KOTA KINABALU: When former education minister Dr Maszlee Malik introduced the controversial black-shoe policy, many parents and teachers agreed with it.
However, Prime Minister Tun Dr Mahathir Mohamad, who has temporarily taken over the portfolio following Maszlee’s resignation, said he is not bothered about the colour of shoes worn to school.
“One thing I have decided is that you can wear brown shoes, black shoes, grey shoes, white shoes – any shoes will do,” he said.
His statement received mixed reactions, but most teachers and parents in the state prefer Maszlee’s policy with obvious reason – it helps children to save time and help parents to save money.
Siti Radzia Ramlee, a teacher from Kota Belud, said although shoe colour is seen as a small issue by some, it has become one of the ways in school to shape students’ discipline.
“When it comes to white and black colour, we can see a uniformed colour where students are trained to follow rules. It may be simple rules, but it will make them respect it.
“However, in my personal opinion black shoes are more suitable in our country to ensure students are comfortable with what they wear, so that they can focus on studies more.
“In my experience, looking at students in white shoes before, there are some students who are not comfortable when their shoes are dirty. It affected their mood in the classroom. But when they started wearing black, we don’t really see any of them being worried about their shoes anymore. Not to mention the road conditions in our state, it will easily make the students’ shoes dirty even on the first day of school,” she said.
Commenting on “any colour” of shoes as said by Dr Mahathir, Radzia said it was a bad idea because it would be an additional problem for the school to provide guidelines on what kind of shoes are acceptable.
“We don’t want students to come to the school with the latest trendy fashion because it may create a different environment. Schoolchildren should be in school to study, and not showing off their beautiful shoes.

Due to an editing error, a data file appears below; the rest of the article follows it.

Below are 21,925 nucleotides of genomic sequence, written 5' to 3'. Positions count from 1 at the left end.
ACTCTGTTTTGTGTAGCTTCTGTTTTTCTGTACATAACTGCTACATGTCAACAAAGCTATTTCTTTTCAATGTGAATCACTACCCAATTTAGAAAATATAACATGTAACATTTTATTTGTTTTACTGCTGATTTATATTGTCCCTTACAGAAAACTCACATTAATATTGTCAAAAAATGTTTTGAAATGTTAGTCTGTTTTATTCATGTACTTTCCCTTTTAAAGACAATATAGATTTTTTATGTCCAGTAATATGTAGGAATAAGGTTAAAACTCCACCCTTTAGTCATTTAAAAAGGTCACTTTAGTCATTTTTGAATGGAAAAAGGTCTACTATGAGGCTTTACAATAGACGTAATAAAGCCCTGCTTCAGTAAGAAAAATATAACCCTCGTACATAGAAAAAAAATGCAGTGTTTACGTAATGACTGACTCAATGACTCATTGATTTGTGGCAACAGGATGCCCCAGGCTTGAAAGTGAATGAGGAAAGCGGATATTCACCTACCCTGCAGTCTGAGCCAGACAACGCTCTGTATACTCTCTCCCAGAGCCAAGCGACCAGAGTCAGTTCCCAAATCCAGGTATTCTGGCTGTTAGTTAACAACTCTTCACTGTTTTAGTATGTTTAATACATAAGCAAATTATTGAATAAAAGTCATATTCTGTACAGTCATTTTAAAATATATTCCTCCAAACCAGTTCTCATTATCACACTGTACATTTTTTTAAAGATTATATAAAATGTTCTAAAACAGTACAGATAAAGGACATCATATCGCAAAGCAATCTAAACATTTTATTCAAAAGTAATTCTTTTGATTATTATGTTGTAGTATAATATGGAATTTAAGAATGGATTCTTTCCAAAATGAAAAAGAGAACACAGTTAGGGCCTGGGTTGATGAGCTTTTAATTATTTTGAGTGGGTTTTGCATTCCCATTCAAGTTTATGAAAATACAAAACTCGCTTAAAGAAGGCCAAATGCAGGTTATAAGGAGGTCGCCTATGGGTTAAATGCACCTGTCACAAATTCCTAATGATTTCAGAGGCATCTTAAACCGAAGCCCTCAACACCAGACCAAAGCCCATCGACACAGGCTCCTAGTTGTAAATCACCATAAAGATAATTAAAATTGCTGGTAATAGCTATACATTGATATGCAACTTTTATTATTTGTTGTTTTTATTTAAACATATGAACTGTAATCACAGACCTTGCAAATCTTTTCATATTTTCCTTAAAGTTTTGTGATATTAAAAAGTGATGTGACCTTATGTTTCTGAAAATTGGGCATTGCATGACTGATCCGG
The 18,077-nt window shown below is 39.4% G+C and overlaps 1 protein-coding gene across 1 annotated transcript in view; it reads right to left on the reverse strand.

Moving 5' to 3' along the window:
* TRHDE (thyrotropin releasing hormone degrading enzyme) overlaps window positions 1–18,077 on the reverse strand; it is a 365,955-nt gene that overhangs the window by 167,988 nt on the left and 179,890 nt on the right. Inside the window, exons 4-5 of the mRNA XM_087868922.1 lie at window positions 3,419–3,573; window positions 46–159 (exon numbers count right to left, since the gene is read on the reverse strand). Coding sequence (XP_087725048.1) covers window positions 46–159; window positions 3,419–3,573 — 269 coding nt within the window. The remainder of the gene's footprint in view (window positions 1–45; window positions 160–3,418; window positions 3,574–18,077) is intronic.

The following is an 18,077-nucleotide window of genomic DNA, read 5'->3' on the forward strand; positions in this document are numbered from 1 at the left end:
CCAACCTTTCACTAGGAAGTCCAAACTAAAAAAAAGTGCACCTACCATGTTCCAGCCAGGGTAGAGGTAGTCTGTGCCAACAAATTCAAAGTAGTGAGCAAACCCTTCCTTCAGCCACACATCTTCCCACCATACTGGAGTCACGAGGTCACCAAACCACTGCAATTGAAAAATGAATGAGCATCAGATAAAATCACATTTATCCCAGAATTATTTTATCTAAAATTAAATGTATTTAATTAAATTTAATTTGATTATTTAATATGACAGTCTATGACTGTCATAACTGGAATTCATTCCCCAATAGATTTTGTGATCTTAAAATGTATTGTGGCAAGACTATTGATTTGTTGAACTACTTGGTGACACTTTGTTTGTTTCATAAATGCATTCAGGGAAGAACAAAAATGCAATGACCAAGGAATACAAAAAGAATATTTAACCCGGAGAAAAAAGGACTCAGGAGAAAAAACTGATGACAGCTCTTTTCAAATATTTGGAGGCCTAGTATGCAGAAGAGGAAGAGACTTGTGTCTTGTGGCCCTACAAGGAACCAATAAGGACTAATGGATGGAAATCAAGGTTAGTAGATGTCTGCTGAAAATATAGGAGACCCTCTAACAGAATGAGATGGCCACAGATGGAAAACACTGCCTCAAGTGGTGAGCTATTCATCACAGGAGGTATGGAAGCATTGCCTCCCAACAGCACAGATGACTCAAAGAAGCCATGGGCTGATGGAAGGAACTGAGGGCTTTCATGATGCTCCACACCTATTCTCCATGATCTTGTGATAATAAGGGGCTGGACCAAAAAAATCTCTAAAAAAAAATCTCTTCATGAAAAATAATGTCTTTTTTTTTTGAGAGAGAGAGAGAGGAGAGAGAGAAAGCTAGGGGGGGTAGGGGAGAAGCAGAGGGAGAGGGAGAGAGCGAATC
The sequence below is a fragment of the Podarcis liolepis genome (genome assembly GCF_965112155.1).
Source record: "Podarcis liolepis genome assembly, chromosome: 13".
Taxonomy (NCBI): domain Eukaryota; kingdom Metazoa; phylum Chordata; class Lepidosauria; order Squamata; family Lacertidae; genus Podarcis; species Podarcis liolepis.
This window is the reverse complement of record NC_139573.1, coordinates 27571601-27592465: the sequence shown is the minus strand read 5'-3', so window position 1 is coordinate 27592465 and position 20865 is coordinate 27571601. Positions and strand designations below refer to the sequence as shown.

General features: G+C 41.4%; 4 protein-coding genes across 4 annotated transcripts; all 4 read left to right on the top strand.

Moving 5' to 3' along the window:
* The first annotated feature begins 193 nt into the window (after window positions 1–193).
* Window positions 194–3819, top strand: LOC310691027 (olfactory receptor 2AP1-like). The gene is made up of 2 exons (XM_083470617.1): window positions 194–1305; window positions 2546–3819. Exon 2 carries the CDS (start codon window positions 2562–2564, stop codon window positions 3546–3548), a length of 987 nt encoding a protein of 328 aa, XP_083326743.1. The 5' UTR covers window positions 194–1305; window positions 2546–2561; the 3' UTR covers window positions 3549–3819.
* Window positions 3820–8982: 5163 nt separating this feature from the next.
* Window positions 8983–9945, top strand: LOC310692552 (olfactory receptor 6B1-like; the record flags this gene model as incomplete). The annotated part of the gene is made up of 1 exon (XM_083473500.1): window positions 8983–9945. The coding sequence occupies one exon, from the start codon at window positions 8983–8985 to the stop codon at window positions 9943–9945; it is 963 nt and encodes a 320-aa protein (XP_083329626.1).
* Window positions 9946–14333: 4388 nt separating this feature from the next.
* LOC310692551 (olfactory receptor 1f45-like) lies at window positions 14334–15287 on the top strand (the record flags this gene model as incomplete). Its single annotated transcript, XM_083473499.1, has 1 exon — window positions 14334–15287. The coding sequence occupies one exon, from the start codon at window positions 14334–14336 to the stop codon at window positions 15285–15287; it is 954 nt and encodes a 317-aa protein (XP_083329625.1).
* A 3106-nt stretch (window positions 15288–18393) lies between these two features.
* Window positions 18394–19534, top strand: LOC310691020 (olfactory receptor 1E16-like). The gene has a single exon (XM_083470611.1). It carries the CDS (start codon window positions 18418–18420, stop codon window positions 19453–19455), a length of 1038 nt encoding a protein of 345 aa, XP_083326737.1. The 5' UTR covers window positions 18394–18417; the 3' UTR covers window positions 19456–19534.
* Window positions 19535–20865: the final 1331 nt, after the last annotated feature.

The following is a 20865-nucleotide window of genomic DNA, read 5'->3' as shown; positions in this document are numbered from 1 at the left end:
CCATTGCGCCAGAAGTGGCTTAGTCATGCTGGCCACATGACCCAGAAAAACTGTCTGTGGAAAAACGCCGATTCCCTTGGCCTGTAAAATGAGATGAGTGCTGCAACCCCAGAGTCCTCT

“If everyone is wearing the same black shoes, there is no different of who can afford and who cannot afford to buy beautiful shoes. This is a very small issue like wearing nametag and badge, but it is for the benefit of the students,” she said.
Another teacher, Fariezah Rabusah from Penampang, echoed Radzia’s view on the new policy of black shoes, saying that not many parents can afford to buy “easy to clean” shoes because of the pricey tag.
With black shoes, students can even wear it for curricular activities so there is no need to buy an extra pair of shoes.
“But since the new minister said students can wear any shoes, the school should make the final call on this matter.
“There is no guideline on the students’ hair but every school has its own rules on it. I think this is going to be the same situation with shoes, but I personally go for black,” said the English teacher from SMK Datuk Peter Mojuntin.
A mother from Putatan, Bibie Doughty said having two kids in primary school is not easy with white shoes, especially when the children are active.
“We cannot expect our primary schools to be clean all the time because they will eventually play with their friends, running around the school and shoes will definitely get dirty.
“With black shoes there is no sore in the eyes and pinch in the heart,” she said giggling.
A guardian of a primary school pupil, Mardelynn Madsah said after the black shoes policy had been introduced, she saved a lot of time washing, drying and white chalking.
“When other parents said washing white shoes can teach children to learn discipline, I think they can do other things such as washing their own plates, wash and iron their clothes,” she added.
Afizah Jislih, a mother of a seven-year-old pupil in Tanjung Aru, said black shoes should be a standard colour for children and many schools in other countries had opted for it.
“We must look at this matter in a bigger picture, take into account of the changing world.
“Politicians should not discuss this as a political tool, but it should be discussed after they are wearing teachers or parents’ hats,” she concluded.